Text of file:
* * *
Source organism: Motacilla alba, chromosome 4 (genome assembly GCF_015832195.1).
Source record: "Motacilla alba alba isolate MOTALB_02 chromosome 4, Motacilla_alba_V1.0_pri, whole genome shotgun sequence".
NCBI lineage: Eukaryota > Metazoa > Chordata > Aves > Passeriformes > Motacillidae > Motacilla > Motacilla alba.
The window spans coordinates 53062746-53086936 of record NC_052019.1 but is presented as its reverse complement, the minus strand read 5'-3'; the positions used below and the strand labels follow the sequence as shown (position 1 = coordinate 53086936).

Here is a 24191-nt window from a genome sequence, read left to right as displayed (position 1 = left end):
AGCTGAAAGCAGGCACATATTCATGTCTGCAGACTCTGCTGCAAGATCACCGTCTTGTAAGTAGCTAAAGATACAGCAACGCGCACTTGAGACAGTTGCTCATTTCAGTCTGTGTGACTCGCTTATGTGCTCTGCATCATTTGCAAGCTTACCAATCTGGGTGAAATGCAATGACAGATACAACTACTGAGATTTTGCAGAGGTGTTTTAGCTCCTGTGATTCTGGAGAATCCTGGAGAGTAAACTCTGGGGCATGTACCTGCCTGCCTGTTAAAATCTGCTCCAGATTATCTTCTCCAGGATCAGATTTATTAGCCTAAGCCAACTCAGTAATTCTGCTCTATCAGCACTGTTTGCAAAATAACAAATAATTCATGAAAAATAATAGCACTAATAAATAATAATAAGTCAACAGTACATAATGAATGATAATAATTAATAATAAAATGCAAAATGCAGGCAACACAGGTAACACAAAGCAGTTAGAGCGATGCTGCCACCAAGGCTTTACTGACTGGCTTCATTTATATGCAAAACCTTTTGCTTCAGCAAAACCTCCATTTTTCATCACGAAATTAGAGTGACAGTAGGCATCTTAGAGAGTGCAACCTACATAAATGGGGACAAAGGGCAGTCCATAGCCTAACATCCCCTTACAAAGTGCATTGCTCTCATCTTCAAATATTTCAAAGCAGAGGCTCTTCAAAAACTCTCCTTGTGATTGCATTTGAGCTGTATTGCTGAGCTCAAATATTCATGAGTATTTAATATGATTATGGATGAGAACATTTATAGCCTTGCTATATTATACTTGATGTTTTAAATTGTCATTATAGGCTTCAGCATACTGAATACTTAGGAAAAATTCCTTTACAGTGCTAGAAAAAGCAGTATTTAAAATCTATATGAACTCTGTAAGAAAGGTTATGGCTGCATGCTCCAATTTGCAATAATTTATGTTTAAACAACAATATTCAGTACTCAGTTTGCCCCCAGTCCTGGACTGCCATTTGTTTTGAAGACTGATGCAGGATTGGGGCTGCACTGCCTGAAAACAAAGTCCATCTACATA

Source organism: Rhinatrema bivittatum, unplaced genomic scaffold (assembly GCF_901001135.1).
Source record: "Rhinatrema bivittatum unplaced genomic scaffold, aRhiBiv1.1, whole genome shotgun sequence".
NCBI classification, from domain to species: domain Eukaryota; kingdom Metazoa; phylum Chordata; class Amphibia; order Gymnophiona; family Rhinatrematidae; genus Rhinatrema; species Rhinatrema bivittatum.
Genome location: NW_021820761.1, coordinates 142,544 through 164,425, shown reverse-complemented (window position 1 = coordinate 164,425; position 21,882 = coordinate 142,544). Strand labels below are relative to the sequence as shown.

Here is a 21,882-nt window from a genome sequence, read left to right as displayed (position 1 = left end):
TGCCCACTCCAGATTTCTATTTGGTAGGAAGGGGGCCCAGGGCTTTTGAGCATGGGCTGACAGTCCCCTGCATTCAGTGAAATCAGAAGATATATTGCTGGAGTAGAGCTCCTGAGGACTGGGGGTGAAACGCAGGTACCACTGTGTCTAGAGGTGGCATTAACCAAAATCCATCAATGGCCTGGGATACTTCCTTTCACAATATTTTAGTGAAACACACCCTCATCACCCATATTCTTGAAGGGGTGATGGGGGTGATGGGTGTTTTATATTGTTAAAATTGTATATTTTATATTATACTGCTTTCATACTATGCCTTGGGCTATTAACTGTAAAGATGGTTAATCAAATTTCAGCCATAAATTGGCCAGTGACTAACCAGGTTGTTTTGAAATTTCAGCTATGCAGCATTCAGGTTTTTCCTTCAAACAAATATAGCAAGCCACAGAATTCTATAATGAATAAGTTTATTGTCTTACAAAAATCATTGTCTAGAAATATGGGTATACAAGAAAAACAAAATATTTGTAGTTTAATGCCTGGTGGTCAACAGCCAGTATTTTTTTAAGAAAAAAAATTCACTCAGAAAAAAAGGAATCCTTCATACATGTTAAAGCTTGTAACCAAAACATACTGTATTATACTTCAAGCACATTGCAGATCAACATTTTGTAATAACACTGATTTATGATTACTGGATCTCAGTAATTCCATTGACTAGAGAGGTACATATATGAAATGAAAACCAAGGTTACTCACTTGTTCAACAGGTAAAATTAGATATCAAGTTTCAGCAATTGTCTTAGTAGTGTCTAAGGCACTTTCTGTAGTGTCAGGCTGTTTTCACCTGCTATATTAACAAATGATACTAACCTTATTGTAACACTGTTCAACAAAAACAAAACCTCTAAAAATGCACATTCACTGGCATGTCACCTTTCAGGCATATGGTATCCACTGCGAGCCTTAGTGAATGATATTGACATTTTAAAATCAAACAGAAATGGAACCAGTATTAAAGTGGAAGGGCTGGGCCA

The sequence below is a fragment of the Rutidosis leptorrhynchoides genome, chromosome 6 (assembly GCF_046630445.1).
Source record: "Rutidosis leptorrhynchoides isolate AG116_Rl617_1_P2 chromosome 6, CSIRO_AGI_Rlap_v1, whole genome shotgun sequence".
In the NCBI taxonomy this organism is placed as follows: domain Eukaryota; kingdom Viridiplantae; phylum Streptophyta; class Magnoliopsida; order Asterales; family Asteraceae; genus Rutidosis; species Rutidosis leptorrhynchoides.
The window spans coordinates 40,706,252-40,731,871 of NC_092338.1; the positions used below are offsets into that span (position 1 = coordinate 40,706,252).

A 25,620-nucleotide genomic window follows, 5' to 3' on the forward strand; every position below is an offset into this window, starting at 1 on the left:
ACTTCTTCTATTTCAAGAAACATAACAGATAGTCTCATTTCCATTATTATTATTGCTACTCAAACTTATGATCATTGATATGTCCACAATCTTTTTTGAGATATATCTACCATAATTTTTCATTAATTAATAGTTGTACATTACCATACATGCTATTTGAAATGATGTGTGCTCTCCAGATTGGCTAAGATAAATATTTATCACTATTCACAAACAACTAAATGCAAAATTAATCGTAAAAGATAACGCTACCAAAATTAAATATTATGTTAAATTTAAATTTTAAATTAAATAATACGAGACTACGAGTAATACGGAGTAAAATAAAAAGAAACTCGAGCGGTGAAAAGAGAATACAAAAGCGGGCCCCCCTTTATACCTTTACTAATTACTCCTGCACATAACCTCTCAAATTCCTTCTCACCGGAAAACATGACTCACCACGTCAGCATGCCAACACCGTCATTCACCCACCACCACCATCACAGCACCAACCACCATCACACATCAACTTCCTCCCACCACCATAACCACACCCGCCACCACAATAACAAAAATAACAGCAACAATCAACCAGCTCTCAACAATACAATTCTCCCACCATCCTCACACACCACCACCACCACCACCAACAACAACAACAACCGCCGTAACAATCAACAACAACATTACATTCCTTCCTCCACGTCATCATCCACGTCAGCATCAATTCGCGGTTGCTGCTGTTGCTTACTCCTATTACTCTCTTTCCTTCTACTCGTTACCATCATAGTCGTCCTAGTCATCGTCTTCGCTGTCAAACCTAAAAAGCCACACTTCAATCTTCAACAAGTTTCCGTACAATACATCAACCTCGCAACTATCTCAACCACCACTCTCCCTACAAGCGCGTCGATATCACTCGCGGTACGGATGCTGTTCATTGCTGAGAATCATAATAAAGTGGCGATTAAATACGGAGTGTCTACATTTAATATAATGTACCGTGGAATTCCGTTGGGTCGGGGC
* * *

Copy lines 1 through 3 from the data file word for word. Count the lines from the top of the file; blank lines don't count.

Source organism: Motacilla alba, chromosome 4 (genome assembly GCF_015832195.1).
Source record: "Motacilla alba alba isolate MOTALB_02 chromosome 4, Motacilla_alba_V1.0_pri, whole genome shotgun sequence".
NCBI lineage: Eukaryota > Metazoa > Chordata > Aves > Passeriformes > Motacillidae > Motacilla > Motacilla alba.